It was easy to forget about the tensions in my marriage when I was caught up in such thrilling projects. My design career wasn‘t going to be a one-hit wonder! I was moving on up to newer and fresher challenges that would establish me as an innovative designer with versatility and range.

Work was my major focus, but not my sole one. My social life was rolling right along. Gary and I remained friends. He still did handyman stuff around the apartment, and a few times a week we worked out and had breakfast while his main squeeze, Keely, was sleeping in or at Crazy Girls rehearsals. We all seemed to coexist somehow. I got the feeling that neither Gary nor Keely knew where their relationship was headed, which is probably why it worked. She was as laid back and noncommittal as he was, and the two of us got along okay because she didn‘t consider me a threat.

Early on, Gary seemed jealous of my friendship with Kent, but eventually he got used to the idea and even helped things along. Because we were neighbors and saw each other all the time, he would pass along harmless little tidbits to Kent about what I was up to. Then Kent would call and mention things I‘d never told him. Like my visits to the Valley of Fire and Bonnie Springs with the girls, or the flat tire Gary fixed on my car, or the furniture delivery I‘d gotten from L.A. I never asked how he knew about these things. I thought it was cute that he was interested in the mundane details of my life, so I just played along.

Kent was still busy in New York, organizing his talent company‘s new office in Times Square. But he made it to Vegas once a month to watch Posse perform and spend time with me. It was done in the most innocent, subtle way. We would go on day-long trips with Gary and Keely, Brian and Paige, Serena and Daryl. On one outing, Gary took us all on a jaw-dropping trip to the Grand Canyon.

After a one-hour flight that turned bumpy over Lake Mead, we landed at Grand Canyon Village Airport. Our first stop was El Tovar, a ruggedly handsome hotel modeled after a European hunting lodge. Between forkfuls of big, puffy Duke Wayne omelets (one or two of his movies were filmed nearby) in the rustic dining room, we ventured out to the deck to gaze a mile deep into the stunningly beautiful Grand Canyon. Stretching before us for hundreds of miles were seventeen million years‘ worth of layered limestone, sandstone, granite, and shale, compressed into red-brown or grayish-green canyons, pyramids, plateaus, and peaks. Overwhelming! No neon signs or slot machines tarting up the place. Afterward, the eight of us hiked down Bright Angel Trail to the very bottom of the Canyon. We only got partway, but the views in every direction were spectacular.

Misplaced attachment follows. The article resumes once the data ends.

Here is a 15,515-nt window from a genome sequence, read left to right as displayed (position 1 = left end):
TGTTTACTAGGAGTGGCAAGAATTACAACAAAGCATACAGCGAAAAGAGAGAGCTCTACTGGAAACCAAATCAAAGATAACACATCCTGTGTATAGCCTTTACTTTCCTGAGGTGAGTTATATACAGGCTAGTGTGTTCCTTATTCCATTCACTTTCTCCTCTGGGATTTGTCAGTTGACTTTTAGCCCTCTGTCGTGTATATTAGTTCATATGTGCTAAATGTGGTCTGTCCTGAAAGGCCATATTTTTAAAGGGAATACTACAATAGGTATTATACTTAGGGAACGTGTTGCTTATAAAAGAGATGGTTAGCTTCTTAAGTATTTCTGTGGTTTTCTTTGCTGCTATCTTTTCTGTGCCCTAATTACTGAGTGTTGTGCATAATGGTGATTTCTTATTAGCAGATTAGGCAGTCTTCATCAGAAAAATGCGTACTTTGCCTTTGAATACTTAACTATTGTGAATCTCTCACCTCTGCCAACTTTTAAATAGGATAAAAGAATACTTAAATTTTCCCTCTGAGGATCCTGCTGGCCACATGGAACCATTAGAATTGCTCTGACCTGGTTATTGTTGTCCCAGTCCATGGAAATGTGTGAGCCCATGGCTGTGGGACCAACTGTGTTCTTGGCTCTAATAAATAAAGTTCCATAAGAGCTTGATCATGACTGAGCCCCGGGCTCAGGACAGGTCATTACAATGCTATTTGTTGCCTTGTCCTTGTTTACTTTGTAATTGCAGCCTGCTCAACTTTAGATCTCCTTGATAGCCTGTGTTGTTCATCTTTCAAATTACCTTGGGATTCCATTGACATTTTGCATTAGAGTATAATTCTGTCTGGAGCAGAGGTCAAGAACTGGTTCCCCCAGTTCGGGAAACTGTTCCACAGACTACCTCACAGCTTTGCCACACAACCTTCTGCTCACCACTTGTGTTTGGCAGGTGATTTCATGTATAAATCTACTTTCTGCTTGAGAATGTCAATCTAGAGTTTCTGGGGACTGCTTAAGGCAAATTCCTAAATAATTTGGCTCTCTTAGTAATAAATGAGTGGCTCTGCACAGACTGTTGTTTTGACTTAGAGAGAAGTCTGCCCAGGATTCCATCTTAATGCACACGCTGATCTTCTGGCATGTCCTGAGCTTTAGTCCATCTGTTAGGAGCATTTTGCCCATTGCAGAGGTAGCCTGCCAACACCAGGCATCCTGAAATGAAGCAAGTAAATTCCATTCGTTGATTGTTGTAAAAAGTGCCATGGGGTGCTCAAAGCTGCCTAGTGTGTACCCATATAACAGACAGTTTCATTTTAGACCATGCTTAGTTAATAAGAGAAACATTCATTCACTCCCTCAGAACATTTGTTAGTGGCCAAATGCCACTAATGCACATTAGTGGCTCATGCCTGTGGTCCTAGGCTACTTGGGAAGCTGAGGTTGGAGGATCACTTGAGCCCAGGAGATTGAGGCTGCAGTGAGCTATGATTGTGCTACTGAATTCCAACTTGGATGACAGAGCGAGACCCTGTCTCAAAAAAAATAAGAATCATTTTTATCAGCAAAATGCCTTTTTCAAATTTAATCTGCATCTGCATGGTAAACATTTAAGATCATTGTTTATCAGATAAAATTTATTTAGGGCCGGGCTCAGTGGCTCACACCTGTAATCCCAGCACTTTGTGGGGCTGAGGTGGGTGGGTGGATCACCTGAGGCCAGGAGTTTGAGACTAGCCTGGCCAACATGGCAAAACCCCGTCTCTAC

On the return flight to Vegas, Kent and I sat quietly in back, drinking in the grandeur of the rugged desert-mountain landscape below. When the plane suddenly lurched over Boulder City, I gasped and grabbed his arm. After a minute or two, he gently took my hand (the one with the wedding ring on it), squeezed it in both of his, and kissed it. My heart melted like a lump of butter in a hot cast iron skillet. I couldn‘t look at him, so I just stared straight ahead, feeling exhilarated but sad. I didn‘t want to hurt him. I didn‘t want to have an affair with him. I didn‘t